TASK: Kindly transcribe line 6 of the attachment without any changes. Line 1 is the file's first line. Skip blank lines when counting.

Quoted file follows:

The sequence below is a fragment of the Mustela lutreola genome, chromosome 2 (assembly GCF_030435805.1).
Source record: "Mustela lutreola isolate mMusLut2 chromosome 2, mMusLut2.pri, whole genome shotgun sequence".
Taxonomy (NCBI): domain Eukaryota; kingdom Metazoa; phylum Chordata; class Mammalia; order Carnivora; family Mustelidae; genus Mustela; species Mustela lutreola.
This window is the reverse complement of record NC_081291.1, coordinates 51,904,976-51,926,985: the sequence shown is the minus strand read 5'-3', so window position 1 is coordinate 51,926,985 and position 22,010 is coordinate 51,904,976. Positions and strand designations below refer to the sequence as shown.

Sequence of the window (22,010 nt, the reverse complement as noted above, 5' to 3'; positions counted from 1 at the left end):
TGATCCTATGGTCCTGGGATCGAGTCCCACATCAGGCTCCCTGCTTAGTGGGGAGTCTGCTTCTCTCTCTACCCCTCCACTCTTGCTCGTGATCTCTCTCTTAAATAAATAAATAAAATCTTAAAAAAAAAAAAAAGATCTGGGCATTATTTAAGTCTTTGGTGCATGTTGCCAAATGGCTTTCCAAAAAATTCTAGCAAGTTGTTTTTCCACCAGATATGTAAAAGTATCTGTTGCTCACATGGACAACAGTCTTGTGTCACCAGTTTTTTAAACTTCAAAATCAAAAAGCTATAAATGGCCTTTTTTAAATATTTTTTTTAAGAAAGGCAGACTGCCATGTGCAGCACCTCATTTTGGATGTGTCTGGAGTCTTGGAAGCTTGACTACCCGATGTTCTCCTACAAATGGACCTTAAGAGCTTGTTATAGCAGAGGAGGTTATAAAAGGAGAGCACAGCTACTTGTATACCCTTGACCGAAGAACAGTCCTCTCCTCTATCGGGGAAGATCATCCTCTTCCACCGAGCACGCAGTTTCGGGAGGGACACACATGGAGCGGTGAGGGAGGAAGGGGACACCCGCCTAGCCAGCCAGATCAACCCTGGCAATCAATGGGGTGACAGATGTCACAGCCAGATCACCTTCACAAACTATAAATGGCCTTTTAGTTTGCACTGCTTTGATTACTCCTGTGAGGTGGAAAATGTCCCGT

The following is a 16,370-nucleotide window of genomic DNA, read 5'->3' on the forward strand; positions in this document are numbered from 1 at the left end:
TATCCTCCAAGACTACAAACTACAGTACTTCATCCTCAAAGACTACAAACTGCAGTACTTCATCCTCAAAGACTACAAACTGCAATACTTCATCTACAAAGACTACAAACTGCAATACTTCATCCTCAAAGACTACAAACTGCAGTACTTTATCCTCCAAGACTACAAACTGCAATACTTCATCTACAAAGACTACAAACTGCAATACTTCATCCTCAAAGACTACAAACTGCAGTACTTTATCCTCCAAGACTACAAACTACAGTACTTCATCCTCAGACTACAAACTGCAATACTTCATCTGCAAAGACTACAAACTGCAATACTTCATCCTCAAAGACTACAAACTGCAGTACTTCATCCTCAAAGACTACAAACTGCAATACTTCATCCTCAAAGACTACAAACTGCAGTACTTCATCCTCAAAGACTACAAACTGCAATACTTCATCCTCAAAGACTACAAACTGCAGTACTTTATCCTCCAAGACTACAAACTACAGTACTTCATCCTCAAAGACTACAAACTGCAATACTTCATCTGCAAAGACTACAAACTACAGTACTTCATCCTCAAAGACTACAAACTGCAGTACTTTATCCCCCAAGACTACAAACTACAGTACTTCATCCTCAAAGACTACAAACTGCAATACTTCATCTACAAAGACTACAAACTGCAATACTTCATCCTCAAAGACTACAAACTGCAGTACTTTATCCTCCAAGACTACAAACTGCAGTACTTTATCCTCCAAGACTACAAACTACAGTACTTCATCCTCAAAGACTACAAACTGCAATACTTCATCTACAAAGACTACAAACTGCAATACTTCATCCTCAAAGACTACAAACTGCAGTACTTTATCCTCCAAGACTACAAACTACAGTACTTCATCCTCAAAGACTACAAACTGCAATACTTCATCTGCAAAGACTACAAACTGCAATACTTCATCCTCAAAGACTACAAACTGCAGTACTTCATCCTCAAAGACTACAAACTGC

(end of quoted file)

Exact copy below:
TGATCCTATGGTCCTGGGATCGAGTCCCACATCAGGCTCCCTGCTTAGTGGGGAGTCTGCTTCTCTCTCTACCCCTCCACTCTTGCTCGTGATCTCTCTCTTAAATAAATAAATAAAATCTTAAAAAAAAAAAAAAGATCTGGGCATTATTTAAGTCTTTGGTGCATGTTGCCAAATGGCTTTCCAAAAAATTCTAGCAAGTTGTTTTTCCACCAGATATGTAAAAGTATCTGTTGCTCACATGGACAACAGTCTTGTGTCACCAGTTTTTTAAACTTCAAAATCAAAAAGCTATAAATGGCCTTTTTTAAATATTTTTTTTAAGAAAGGCAGACTGCCATGTGCAGCACCTCATTTTGGATGTGTCTGGAGTCTTGGAAGCTTGACTACCCGATGTTCTCCTACAAATGGACCTTAAGAGCTTGTTATAGCAGAGGAGGTTATAAAAGGAGAGCACAGCTACTTGTATACCCTTGACCGAAGAACAGTCCTCTCCTCTATCGGGGAAGATCATCCTCTTCCACCGAGCACGCAGTTTCGGGAGGGACACACATGGAGCGGTGAGGGAGGAAGGGGACACCCGCCTAGCCAGCCAGATCAACCCTGGCAATCAATGGGGTGACAGATGTCACAGCCAGATCACCTTCACAAACTATAAATGGCCTTTTAGTTTGCACTGCTTTGATTACTCCTGTGAGGTGGAAAATGTCCCGT